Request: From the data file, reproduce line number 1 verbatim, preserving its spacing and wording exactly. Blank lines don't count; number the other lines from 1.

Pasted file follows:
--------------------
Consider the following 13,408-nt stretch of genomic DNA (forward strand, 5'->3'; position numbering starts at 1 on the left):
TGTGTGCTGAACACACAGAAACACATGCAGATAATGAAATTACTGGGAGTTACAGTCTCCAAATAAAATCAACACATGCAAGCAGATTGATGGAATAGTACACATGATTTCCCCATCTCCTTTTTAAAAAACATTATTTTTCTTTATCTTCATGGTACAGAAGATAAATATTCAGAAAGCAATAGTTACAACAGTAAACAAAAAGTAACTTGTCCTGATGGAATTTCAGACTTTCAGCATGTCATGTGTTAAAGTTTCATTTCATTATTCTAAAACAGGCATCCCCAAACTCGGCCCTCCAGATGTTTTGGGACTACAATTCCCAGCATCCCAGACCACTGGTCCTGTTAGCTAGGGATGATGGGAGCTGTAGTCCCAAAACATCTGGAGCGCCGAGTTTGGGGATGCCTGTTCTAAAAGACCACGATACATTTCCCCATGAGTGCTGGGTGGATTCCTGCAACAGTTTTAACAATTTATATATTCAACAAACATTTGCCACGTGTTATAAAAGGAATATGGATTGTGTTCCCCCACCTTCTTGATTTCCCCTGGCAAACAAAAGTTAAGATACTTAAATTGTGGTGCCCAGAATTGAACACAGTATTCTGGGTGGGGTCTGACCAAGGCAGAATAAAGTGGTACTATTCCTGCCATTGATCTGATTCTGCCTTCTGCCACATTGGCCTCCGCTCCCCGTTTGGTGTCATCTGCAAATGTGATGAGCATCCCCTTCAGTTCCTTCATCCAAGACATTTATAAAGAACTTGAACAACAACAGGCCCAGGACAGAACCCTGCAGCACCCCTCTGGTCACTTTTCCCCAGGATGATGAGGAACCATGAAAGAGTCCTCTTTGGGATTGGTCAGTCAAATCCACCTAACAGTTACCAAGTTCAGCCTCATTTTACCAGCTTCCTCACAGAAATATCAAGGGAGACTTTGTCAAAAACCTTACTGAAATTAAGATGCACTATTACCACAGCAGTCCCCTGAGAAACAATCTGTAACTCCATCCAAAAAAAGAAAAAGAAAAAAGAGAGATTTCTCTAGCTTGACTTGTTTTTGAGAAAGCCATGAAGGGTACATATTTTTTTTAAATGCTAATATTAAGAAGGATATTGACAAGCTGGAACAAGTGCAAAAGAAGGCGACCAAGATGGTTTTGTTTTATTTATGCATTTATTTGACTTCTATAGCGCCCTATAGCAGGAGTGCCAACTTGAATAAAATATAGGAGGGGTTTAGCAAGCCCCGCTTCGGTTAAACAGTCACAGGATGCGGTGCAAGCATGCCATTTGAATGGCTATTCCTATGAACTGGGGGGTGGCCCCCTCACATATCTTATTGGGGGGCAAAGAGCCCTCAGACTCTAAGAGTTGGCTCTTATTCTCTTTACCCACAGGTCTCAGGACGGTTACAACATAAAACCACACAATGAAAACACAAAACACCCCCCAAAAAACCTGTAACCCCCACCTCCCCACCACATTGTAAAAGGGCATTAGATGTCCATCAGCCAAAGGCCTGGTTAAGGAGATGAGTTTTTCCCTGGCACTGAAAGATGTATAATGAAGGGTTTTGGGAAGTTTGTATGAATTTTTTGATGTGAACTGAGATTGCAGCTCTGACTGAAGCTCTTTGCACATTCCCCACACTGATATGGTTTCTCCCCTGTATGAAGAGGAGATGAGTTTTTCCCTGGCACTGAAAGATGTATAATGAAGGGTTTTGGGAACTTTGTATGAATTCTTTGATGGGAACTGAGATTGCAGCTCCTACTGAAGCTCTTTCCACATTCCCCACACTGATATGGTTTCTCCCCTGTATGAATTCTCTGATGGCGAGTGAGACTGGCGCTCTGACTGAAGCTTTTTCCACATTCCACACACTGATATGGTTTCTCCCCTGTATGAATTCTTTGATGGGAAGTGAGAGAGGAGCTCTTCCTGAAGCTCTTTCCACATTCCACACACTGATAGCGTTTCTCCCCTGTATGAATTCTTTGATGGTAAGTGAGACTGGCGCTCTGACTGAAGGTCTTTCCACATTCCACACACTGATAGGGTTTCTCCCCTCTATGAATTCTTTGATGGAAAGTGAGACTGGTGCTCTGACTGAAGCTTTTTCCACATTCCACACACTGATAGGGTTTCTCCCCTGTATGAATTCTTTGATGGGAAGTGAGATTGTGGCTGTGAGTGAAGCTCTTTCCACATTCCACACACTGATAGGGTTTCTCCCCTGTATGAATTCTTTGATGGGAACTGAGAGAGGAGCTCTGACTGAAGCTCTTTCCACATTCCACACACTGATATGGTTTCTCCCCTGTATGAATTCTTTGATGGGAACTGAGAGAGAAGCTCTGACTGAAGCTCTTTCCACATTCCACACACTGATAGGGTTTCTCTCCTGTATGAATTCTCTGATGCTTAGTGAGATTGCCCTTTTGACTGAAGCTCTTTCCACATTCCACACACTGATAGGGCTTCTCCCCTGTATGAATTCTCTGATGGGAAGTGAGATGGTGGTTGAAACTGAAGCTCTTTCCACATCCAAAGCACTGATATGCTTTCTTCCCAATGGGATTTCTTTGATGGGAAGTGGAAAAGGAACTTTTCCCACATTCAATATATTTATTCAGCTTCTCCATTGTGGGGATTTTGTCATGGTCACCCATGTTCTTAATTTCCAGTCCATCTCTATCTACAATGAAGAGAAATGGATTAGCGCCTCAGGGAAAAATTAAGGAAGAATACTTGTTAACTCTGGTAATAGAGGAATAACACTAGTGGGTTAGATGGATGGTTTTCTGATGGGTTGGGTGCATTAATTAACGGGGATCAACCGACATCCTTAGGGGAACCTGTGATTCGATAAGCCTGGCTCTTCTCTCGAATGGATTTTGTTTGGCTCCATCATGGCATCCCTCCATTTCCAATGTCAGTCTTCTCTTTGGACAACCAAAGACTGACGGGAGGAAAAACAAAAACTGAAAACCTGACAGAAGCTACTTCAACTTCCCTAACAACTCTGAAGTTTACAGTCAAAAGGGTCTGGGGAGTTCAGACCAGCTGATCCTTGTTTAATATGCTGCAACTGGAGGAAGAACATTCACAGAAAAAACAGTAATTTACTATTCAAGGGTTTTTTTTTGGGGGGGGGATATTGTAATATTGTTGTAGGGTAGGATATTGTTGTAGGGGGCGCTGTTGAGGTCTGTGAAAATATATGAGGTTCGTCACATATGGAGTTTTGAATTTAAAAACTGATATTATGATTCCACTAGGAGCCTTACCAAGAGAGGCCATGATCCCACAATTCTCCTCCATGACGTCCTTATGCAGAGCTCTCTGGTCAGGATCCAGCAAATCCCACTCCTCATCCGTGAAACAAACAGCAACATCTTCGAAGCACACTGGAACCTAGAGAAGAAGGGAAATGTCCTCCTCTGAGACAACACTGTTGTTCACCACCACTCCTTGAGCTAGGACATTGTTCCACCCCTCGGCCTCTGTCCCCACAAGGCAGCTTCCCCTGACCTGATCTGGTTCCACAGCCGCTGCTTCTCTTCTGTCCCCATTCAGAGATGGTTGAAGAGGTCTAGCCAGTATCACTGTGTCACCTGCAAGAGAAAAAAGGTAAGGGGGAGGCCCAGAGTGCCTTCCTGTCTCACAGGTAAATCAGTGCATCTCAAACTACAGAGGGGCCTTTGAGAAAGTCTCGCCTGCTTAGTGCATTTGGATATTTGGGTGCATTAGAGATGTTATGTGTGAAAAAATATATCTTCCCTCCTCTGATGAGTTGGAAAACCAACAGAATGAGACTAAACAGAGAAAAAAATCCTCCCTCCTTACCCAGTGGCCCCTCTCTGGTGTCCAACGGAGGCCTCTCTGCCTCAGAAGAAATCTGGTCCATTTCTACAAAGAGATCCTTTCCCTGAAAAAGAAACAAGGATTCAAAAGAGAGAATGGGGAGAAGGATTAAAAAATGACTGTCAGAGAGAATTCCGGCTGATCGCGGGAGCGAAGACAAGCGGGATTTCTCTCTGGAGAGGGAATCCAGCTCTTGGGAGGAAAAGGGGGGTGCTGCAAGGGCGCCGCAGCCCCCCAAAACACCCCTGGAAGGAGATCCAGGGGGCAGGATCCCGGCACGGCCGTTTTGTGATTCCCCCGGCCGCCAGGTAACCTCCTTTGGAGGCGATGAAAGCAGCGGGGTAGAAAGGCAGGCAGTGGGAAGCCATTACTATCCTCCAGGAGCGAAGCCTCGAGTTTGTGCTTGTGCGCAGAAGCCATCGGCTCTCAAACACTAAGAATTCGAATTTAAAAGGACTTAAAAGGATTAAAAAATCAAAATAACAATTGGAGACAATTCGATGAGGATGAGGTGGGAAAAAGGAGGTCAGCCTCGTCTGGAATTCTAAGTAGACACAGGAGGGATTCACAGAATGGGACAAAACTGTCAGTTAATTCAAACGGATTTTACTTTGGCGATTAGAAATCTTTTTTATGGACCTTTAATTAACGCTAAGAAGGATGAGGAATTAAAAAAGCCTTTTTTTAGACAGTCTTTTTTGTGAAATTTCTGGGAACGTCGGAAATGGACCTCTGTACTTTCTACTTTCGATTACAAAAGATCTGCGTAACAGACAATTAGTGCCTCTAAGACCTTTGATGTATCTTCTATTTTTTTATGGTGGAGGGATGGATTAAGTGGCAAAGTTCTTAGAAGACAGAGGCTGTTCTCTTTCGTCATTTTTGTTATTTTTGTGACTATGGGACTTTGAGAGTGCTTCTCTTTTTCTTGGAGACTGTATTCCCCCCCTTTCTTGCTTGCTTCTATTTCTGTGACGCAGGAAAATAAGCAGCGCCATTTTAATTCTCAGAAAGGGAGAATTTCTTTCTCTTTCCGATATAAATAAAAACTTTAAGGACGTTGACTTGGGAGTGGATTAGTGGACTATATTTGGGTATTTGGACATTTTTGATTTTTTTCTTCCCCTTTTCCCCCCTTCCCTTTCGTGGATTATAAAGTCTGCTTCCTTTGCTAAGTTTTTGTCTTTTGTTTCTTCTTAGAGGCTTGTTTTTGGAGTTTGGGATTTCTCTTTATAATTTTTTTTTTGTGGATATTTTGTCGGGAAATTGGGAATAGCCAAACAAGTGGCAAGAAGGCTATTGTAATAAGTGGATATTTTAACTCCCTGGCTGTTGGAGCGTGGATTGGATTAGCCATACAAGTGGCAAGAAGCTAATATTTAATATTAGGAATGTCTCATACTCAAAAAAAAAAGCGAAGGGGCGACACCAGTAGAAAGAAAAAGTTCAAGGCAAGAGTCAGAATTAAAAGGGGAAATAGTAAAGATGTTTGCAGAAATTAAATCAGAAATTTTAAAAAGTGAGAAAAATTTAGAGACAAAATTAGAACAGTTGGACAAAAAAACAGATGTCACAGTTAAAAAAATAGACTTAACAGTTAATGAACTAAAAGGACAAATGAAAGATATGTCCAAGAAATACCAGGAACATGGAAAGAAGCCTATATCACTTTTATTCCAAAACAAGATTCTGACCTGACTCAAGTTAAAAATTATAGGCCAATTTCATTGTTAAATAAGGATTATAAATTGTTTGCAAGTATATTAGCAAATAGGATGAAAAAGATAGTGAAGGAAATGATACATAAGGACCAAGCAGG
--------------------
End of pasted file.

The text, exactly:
Consider the following 13,408-nt stretch of genomic DNA (forward strand, 5'->3'; position numbering starts at 1 on the left):